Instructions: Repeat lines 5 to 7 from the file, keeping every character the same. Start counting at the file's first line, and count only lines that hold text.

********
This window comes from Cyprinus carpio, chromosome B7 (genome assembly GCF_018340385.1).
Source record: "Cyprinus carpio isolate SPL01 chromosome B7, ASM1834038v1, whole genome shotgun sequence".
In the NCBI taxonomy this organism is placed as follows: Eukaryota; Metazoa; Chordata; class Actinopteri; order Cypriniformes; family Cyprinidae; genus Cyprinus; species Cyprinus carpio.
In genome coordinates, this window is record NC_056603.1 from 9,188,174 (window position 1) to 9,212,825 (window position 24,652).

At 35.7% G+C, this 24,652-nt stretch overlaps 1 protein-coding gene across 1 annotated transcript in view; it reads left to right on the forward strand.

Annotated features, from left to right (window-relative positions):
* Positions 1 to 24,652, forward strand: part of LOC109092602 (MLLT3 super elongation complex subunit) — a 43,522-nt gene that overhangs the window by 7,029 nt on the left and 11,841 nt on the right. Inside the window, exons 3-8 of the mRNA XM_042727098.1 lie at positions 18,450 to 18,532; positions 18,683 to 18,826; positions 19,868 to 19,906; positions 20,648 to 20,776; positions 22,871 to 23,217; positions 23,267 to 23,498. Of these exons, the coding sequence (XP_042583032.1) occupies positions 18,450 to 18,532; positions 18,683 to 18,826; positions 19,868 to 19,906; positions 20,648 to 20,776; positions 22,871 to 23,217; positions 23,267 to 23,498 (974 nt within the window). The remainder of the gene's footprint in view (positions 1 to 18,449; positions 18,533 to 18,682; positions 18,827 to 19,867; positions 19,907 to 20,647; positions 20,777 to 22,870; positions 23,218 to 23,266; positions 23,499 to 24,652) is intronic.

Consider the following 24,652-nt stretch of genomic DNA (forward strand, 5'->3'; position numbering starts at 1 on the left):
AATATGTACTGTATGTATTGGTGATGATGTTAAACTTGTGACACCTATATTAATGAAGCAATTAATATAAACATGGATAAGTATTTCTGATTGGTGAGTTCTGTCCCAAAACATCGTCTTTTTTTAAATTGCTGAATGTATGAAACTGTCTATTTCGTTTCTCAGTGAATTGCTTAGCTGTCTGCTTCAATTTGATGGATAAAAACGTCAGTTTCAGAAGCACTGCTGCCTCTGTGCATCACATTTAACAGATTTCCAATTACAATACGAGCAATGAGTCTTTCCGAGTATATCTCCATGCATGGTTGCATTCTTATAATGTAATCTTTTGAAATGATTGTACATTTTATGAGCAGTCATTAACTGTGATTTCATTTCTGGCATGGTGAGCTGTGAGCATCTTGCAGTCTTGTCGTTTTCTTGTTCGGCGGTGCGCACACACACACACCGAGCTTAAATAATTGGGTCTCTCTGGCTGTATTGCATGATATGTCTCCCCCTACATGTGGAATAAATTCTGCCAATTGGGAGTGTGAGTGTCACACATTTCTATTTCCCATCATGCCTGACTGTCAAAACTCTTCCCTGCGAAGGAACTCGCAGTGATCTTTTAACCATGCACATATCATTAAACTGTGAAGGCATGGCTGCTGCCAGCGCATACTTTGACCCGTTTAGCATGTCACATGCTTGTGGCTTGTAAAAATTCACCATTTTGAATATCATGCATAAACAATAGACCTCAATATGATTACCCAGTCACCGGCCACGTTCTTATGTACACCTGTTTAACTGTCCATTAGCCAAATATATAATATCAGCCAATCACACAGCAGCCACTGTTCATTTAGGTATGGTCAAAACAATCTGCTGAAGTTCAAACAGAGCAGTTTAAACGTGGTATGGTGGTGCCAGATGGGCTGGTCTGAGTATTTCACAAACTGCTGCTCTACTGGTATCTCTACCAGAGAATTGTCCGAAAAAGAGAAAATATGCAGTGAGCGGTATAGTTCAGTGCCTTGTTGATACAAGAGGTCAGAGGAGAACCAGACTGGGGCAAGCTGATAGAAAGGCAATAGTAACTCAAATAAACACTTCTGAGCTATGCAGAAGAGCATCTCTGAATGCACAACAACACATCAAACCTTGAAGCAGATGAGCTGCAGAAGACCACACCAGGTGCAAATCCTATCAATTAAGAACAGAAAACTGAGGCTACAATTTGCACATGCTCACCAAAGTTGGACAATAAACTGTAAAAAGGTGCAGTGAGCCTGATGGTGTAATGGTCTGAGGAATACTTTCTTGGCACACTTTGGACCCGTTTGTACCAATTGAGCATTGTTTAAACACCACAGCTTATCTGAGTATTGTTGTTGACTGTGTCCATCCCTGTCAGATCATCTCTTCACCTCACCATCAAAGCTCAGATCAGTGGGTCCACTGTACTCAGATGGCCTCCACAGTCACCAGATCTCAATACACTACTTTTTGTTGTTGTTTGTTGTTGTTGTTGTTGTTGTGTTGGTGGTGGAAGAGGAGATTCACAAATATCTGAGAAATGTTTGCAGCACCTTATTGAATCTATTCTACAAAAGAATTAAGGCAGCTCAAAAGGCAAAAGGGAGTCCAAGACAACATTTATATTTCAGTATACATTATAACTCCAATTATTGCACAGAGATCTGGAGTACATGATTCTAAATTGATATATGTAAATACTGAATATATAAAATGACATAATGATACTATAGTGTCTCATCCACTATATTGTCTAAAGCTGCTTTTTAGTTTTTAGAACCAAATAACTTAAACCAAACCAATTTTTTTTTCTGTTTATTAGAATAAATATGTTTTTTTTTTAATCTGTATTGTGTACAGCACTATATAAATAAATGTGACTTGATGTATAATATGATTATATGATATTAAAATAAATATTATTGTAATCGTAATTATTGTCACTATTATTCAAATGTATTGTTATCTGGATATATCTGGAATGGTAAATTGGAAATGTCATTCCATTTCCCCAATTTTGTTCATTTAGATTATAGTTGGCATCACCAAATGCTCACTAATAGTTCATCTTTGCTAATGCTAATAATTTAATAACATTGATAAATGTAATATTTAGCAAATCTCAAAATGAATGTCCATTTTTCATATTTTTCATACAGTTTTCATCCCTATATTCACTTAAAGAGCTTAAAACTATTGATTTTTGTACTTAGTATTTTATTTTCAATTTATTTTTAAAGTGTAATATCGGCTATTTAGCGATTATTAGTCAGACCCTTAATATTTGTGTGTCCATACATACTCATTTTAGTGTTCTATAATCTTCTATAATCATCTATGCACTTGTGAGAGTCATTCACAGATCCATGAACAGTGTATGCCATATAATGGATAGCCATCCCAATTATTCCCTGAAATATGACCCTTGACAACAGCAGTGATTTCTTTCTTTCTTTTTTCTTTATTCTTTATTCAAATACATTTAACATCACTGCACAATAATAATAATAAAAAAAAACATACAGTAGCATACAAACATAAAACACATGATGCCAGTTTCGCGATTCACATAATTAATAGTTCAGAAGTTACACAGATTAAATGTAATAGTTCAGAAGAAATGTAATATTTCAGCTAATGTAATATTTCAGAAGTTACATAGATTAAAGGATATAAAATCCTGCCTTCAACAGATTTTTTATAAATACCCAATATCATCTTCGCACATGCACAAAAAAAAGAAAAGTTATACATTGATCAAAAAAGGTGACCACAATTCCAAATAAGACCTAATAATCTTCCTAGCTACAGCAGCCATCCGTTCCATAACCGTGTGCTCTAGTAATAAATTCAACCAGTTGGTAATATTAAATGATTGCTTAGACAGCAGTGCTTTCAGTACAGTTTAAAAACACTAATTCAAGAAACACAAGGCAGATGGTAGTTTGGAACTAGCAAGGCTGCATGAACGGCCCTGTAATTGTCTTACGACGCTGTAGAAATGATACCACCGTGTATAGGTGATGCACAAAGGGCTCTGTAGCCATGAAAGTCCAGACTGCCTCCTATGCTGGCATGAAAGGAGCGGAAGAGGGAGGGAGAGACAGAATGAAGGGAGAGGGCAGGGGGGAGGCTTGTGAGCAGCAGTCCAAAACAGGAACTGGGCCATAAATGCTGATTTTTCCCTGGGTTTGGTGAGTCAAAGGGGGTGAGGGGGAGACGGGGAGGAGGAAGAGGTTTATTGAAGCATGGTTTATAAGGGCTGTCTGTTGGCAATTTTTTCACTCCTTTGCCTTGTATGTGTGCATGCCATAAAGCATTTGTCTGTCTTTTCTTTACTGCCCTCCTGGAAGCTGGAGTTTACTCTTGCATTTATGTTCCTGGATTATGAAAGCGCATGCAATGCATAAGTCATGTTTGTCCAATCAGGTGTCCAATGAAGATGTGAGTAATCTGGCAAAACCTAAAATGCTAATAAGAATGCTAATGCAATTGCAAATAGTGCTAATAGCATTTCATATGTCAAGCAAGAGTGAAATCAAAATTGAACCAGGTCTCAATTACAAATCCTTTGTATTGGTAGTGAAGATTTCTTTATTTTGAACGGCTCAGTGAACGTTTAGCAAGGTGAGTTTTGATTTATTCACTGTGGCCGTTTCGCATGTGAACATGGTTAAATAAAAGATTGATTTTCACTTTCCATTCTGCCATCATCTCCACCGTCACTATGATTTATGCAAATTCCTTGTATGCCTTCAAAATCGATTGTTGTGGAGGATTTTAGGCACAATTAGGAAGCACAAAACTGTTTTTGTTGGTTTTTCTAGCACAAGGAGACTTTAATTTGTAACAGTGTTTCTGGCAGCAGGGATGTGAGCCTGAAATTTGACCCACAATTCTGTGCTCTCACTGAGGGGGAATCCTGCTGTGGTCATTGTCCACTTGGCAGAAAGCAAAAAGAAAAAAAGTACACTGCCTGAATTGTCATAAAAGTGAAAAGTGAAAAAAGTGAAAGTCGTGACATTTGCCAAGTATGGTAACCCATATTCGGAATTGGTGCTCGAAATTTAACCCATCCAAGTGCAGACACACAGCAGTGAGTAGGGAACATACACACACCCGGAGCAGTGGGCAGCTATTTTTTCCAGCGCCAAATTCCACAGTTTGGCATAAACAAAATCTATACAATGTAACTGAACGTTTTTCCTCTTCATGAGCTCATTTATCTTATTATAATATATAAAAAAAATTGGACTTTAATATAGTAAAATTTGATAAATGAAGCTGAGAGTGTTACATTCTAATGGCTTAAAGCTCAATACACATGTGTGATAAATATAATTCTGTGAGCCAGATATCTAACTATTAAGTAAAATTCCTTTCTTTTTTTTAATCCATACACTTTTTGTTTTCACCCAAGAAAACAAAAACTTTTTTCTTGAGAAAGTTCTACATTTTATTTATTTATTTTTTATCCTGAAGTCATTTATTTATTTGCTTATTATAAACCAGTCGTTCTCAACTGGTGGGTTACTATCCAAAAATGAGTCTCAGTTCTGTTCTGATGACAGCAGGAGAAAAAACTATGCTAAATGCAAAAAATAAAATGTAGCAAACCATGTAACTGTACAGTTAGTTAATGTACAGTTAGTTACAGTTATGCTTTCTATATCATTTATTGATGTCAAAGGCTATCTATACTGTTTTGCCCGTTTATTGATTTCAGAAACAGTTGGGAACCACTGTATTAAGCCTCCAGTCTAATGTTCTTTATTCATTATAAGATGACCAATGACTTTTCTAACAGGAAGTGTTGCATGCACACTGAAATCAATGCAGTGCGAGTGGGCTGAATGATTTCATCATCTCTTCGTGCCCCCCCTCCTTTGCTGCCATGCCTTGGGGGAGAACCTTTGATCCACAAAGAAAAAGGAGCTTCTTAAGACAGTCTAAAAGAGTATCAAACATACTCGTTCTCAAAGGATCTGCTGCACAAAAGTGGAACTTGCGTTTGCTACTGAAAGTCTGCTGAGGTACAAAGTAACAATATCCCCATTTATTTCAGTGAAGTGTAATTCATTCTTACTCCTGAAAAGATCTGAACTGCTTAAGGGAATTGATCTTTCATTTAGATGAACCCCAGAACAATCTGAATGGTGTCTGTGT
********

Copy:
At 35.7% G+C, this 24,652-nt stretch overlaps 1 protein-coding gene across 1 annotated transcript in view; it reads left to right on the forward strand.

Annotated features, from left to right (window-relative positions):
* Positions 1 to 24,652, forward strand: part of LOC109092602 (MLLT3 super elongation complex subunit) — a 43,522-nt gene that overhangs the window by 7,029 nt on the left and 11,841 nt on the right. Inside the window, exons 3-8 of the mRNA XM_042727098.1 lie at positions 18,450 to 18,532; positions 18,683 to 18,826; positions 19,868 to 19,906; positions 20,648 to 20,776; positions 22,871 to 23,217; positions 23,267 to 23,498. Of these exons, the coding sequence (XP_042583032.1) occupies positions 18,450 to 18,532; positions 18,683 to 18,826; positions 19,868 to 19,906; positions 20,648 to 20,776; positions 22,871 to 23,217; positions 23,267 to 23,498 (974 nt within the window). The remainder of the gene's footprint in view (positions 1 to 18,449; positions 18,533 to 18,682; positions 18,827 to 19,867; positions 19,907 to 20,647; positions 20,777 to 22,870; positions 23,218 to 23,266; positions 23,499 to 24,652) is intronic.